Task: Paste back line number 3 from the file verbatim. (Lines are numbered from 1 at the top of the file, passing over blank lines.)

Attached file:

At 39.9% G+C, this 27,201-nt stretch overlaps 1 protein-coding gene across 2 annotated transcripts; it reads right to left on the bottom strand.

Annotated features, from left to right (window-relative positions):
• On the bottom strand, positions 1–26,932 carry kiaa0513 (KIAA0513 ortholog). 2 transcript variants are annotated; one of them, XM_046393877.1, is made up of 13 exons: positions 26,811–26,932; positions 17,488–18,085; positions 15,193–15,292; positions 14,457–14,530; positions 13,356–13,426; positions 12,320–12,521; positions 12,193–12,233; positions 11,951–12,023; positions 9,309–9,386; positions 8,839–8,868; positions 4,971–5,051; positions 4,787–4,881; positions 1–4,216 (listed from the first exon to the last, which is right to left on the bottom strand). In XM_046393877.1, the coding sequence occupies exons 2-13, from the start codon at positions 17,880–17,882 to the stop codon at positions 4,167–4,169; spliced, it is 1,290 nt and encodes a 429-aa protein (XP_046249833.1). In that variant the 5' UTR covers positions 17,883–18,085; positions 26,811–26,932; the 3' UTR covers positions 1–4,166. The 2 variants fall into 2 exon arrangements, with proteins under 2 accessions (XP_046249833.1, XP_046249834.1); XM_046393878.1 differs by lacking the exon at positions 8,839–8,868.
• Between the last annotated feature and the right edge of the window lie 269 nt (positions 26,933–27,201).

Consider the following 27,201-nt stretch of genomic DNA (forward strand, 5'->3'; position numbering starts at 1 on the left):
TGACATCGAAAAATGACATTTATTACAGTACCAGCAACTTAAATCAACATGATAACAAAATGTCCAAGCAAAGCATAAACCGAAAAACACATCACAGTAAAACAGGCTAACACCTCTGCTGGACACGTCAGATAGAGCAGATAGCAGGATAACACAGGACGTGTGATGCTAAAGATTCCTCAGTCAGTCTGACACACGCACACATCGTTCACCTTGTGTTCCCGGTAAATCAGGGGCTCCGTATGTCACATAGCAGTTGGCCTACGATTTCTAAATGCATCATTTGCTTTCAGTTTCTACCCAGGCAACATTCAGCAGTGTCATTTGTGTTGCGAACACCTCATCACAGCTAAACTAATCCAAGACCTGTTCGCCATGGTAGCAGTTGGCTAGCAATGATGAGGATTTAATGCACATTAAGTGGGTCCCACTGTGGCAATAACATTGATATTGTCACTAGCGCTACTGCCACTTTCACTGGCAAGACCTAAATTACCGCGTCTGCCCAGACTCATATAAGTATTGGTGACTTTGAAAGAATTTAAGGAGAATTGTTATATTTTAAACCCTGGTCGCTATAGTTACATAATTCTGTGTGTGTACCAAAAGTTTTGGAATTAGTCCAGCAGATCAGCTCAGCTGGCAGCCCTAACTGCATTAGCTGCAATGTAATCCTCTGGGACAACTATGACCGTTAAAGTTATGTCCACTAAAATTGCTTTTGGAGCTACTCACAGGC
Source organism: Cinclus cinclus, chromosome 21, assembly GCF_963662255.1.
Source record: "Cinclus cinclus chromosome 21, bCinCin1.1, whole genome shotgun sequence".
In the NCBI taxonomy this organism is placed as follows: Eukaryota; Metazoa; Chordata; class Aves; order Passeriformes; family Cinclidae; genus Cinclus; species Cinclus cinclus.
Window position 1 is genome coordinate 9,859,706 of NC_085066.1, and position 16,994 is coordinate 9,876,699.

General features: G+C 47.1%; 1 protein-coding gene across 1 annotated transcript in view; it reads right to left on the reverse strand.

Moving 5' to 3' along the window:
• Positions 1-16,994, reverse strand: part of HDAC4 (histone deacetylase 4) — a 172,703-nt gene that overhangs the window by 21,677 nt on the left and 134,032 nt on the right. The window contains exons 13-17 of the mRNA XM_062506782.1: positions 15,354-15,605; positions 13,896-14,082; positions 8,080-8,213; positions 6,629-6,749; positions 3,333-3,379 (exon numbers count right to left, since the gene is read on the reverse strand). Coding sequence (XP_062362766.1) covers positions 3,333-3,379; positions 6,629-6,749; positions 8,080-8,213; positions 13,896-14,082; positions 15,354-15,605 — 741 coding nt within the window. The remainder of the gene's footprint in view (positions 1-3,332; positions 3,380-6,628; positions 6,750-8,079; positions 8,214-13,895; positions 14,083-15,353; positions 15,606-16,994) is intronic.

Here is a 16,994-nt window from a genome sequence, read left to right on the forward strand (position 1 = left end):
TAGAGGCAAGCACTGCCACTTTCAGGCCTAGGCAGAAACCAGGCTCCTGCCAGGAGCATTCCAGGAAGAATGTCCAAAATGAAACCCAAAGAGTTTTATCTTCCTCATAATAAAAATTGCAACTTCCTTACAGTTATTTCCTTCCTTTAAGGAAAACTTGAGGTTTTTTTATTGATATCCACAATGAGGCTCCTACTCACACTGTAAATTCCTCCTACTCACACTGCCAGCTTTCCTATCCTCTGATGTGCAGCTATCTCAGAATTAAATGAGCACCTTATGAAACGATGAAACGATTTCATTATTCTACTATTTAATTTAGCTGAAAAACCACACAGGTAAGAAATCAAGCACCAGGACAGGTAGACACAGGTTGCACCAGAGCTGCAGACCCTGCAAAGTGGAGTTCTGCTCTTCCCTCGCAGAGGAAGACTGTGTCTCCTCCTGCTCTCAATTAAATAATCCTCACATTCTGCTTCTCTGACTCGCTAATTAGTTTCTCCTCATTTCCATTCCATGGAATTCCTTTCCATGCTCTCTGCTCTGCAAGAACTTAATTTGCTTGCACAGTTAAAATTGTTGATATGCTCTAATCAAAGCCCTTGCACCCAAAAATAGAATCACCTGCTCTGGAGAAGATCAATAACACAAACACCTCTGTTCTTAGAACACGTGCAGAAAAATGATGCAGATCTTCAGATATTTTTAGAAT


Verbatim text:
• On the bottom strand, positions 1–26,932 carry kiaa0513 (KIAA0513 ortholog). 2 transcript variants are annotated; one of them, XM_046393877.1, is made up of 13 exons: positions 26,811–26,932; positions 17,488–18,085; positions 15,193–15,292; positions 14,457–14,530; positions 13,356–13,426; positions 12,320–12,521; positions 12,193–12,233; positions 11,951–12,023; positions 9,309–9,386; positions 8,839–8,868; positions 4,971–5,051; positions 4,787–4,881; positions 1–4,216 (listed from the first exon to the last, which is right to left on the bottom strand). In XM_046393877.1, the coding sequence occupies exons 2-13, from the start codon at positions 17,880–17,882 to the stop codon at positions 4,167–4,169; spliced, it is 1,290 nt and encodes a 429-aa protein (XP_046249833.1). In that variant the 5' UTR covers positions 17,883–18,085; positions 26,811–26,932; the 3' UTR covers positions 1–4,166. The 2 variants fall into 2 exon arrangements, with proteins under 2 accessions (XP_046249833.1, XP_046249834.1); XM_046393878.1 differs by lacking the exon at positions 8,839–8,868.